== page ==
All of which is reflected in the fog of economic depression which hangs over the area. Like the more major and better-known centres of the industrial revolution, the mines and ironworks went into decline in the early twentieth century and have struggled to find their feet ever since. The towns and communities are still there, but they are run down, subsisting on low-skilled jobs. Imaginations shaped only by material gain fall for easy access to fast food, recreational drugs and Bargain Booze. Farming continues, as it always has, with an air of greater affluence. Tourism and council jobs have dulled the pain of economic decline, and improvements in communications have brought more professionals from nearby cities into the area. Which means it treads an uneasy balance between agriculture, the ‘social capital’ of the new middle class and the faded lustre of manufacturing.
The forest and this valley, it might be said, are an emblem for modern England. Most human life here owes itself to the innovations of the recent industrial past, but set against the wider landscape and its history, this somehow looks small, jarring, at times even ugly. And the invocation of a longer history – the medieval castles, the cathedral in the forest at Newland, Tintern Abbey and Offa’s Dyke, the faint hints of a Roman presence – is somehow reassuring. It’s reassuring, I suspect, because objectivity and enterprise fall short. The past, and its tangled web of idiosyncratic traditions, is the larger part of who we really are.
For all that, we live with the assumptions of our progressive nineteenth century forebears and are conditioned by what was once cutting edge. Over a long course of time calculation and utility have come to trump everything else. Transaction, and the sciences of measurement and production on which it depends, have superseded the institutions that ritualise the most essential characteristics of human nature, foremost the fading Church of England. We have lauded the retail politics of parliament and possession, rather than the ceremonial and cultural politics of monarchy and its ‘mystic chord of memory’. We value individual choices and self-expression rather than mutual obligation and stoicism, individuals rather than communities, liberal secular humanism rather God and tradition, stuff rather than soul.
Except this purblind horizontal outlook is visibly inadequate, aggressively at odds with the context from which it emerges, and often oblivious to just how far it derives from it. Our direction of travel – the direction of ‘modernity’ – has roots in the triumphs of parliament and whiggish parliamentarians, liberal economists, sectarian Protestantism, empirical science and scepticism. Except all these things often came to grief where they were allowed to dominate. Our seventeenth century revolt and experiment with republicanism quickly looked like a mistake and only found good sense through a tempered role for the restored monarchy. The free-trading Manchester radicals and the social problems that followed hard on the heels of their financial success were just as quickly balanced by different strains of socialism and an enhanced role for government. Meanwhile fiery evangelicals met with the beauty and mystery of high church Tractarians.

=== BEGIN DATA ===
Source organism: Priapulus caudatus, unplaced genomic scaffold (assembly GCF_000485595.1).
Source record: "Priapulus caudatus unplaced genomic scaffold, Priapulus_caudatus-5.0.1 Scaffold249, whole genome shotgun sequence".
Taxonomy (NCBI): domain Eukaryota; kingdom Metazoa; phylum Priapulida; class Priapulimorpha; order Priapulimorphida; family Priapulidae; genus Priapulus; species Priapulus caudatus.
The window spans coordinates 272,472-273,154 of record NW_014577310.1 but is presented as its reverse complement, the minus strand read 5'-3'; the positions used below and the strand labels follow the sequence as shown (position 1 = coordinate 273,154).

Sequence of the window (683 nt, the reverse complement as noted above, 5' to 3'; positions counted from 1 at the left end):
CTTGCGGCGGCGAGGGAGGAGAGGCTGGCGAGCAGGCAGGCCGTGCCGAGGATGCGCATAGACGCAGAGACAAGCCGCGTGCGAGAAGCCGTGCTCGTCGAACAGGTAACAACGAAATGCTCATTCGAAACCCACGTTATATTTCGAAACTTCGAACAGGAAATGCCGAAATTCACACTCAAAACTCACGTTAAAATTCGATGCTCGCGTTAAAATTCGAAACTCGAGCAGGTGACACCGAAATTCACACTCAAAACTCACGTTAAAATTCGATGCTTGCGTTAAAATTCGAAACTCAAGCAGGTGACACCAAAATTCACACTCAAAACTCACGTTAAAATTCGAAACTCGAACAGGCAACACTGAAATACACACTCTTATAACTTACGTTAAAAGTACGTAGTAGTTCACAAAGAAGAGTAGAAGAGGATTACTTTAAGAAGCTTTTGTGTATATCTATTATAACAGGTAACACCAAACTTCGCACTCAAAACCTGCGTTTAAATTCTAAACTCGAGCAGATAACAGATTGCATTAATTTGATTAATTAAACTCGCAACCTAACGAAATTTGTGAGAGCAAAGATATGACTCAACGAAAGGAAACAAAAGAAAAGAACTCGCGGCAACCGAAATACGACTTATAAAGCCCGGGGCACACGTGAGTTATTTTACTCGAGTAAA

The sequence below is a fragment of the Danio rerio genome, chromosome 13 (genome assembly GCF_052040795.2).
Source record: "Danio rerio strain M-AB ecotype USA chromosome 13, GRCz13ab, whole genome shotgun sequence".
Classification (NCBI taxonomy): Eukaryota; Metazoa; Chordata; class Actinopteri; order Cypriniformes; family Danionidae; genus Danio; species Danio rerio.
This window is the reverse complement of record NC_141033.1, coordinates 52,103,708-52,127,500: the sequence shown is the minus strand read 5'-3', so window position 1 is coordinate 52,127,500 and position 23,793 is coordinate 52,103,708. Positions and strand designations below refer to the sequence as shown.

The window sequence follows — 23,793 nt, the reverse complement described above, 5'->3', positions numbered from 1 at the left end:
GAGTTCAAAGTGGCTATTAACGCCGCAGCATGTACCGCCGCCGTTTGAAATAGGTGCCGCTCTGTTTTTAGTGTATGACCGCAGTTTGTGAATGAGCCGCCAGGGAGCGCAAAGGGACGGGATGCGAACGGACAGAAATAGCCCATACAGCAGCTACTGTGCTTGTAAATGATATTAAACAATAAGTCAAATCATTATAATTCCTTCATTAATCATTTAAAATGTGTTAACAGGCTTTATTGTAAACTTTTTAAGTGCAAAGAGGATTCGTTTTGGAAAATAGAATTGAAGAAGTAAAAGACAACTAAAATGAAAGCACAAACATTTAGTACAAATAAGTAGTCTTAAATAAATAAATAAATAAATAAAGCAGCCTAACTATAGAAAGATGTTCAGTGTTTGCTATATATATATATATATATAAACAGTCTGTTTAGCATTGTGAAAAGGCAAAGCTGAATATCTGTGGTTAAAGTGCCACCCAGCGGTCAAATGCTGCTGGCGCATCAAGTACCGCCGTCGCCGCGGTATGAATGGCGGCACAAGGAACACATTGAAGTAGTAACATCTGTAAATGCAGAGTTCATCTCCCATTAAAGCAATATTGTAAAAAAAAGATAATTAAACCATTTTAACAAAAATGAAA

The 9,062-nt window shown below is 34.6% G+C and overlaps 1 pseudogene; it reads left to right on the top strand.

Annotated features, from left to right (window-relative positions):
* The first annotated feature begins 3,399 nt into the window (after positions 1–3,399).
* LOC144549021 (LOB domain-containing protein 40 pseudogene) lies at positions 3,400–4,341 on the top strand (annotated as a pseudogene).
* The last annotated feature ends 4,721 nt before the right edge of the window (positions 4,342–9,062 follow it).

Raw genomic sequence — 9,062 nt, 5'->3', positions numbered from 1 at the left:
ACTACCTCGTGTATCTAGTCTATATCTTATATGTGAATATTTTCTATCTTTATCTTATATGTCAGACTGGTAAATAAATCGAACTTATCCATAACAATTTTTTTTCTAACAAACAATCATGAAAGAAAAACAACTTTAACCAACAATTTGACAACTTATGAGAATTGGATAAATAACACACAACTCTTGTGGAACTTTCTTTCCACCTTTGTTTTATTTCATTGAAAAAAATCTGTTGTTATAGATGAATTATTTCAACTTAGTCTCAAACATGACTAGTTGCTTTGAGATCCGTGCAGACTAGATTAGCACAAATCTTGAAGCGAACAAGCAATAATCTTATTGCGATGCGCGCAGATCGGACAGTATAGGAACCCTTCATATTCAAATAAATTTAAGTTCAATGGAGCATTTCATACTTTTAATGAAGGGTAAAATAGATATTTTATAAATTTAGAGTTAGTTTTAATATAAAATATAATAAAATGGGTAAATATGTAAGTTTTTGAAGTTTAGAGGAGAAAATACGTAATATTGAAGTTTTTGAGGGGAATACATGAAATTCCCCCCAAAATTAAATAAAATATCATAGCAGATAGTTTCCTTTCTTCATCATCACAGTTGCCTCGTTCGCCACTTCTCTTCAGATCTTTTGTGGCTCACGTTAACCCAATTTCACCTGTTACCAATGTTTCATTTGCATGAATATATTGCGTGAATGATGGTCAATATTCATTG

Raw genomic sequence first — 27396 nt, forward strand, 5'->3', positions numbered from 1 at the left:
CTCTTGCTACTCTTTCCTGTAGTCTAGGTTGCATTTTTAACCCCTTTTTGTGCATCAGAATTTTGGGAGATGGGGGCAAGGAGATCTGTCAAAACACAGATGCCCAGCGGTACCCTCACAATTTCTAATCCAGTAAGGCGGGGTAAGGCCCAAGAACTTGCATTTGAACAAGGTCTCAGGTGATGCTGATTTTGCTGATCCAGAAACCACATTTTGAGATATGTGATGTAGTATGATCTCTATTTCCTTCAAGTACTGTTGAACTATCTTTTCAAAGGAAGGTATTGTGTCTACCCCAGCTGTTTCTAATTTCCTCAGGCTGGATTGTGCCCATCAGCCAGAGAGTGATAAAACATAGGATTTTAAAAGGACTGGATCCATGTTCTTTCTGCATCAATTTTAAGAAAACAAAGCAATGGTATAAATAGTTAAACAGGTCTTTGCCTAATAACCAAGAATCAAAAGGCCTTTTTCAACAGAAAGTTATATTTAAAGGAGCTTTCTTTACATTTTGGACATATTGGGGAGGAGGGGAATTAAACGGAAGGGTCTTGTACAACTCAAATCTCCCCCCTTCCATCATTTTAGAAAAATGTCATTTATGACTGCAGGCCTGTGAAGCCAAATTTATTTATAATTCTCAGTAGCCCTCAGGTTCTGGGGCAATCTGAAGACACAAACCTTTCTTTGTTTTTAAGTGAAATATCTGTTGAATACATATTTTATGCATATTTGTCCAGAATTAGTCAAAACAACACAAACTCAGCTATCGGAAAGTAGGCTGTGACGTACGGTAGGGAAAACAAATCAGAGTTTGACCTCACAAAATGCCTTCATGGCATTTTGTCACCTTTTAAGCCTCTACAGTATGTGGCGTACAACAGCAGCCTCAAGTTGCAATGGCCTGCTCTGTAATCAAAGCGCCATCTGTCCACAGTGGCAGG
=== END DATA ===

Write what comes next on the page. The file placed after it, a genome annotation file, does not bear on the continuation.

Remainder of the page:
Unlike their overgrown contemporary constructions, the ponds at Soudley blend into the woodland and the past they evoke, almost as if they are fashioned from the grain of time. This care for their surroundings is as important as it is necessary, and it’s hard not to escape the conclusion that the advances of modernity might do well to discover a similar sense of place and situation, to embrace history and institutions rather than bulldoze over them. Stuff can’t ignore its soul, any more than the valley can escape its history.
At a hamlet, the path joins a country road, which I follow over a stream, by a farm, and then join a footpath along a series of fields which rise over the rounded contour of the hill and back towards a view of the Severn. By straying at the edge of more woodland, I emerge onto a lane that leads up to Oaklands Park, an eighteenth century manor house and estate, once owned by a banker and now one of many camphill communities dedicated to providing learning opportunities for those with disabilities or other special needs. The lane becomes a road which winds gently down the hill, and along the way, passes an orchard of apple trees all ripe with bright red apples, like fruit from a children’s fairy tale.
I meet the main road, then follow it up to the sign for Bullo Pill. For extra clarity, it’s way-marked by an abandoned boat tucked under the line of trees at the edge of the road. The path wanders along the backs of houses, then through a series of paddocks at the side of the river, until eventually it rejoins the main road just before a sharp incline towards St Peter’s church at the edge of Newnham.
Henry II launched his invasion of Ireland from Newnham shortly after murdering his one-time ally turned turbulent priest. For all the centuries of changes, somehow it’s not hard to imagine his armada setting sail from this point, or to feel the presence of his retinue among the tightly packed assembly of houses. Newnham is one of those villages that, you suspect, takes pride in its heritage – or perhaps it simply sees that the past needs to live in the present.